We had already published plenty of qualitative testimony detailing abuses caused by these transfers, but knew we needed more to achieve our ultimate advocacy goal of a change in ICE policy. This is because very few people could really grasp the scope of the issue. We needed to express, quantitatively, how pervasive the use of this policy was.
The first step was to acquire the data, which is not publicly released by ICE. We filed a Freedom of Information Act (FOIA) request, and after many months of legal communications, we received a large dataset of over 5 million records. The raw data looked like this:
It had no unique identifiers, and unlike previous datasets we’ve received from ICE, each row of data was not an individual, but an event, meaning that each row ended in an action that was taken—a deportation, a release or a transfer. We had to determine how to identify individuals in these rows of events. For example, if two Mexican males were consecutive in the database, we had to figure out a method of sorting which actions belonged to which person. Using a single variable indicating the very first action of a detainee, we were able to identify individuals. Then, using the remaining variables, we were able to isolate individual people utilizing a method called “record linkage” and determine how many times they were detained and transferred as well as their eventual releases.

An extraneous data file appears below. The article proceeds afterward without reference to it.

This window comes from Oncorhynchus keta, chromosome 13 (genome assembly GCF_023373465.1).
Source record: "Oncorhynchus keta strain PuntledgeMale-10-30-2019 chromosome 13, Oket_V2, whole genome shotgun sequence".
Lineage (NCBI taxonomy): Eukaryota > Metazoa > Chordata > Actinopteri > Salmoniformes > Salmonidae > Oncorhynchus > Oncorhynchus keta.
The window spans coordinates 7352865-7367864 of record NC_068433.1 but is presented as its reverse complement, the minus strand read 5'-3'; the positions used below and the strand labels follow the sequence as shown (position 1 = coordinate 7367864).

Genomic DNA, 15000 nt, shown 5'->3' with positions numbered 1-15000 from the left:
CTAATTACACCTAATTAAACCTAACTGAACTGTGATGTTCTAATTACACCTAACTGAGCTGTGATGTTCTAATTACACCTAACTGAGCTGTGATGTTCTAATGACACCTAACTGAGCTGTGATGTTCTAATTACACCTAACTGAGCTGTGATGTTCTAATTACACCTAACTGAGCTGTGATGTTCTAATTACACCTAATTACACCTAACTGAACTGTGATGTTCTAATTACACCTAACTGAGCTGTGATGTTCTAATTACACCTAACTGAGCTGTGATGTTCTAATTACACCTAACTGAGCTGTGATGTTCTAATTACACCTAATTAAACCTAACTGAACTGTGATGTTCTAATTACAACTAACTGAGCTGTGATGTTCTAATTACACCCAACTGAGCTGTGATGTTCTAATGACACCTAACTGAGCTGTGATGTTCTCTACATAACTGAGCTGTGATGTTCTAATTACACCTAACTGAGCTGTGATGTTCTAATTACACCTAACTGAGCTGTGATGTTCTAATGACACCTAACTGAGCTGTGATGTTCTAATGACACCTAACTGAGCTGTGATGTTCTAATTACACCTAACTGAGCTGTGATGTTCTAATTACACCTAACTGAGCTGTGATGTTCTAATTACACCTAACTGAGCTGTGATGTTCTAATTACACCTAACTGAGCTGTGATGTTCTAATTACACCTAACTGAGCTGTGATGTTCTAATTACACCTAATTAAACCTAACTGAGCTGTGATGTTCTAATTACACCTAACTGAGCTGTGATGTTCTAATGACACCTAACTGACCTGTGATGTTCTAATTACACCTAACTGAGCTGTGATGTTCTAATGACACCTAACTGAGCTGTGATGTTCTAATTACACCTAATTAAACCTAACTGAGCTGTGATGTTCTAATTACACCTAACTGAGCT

And what did we find? The 5.4 million records referred to 2.8 million episodes of detention of 2.4 million people (some detained multiple times), and these people collectively experienced transfers along more than 25,000 routes among more than 1,500 facilities. We understood how people were being moved through the system, how many times they were transferred, which facilities they were in, and how long they were in each facility.
To convey these numbers, distances and times to policymakers, we found that maps were an extremely effective tool.
Most frequently used transfer routes:
A single detainee’s odyssey: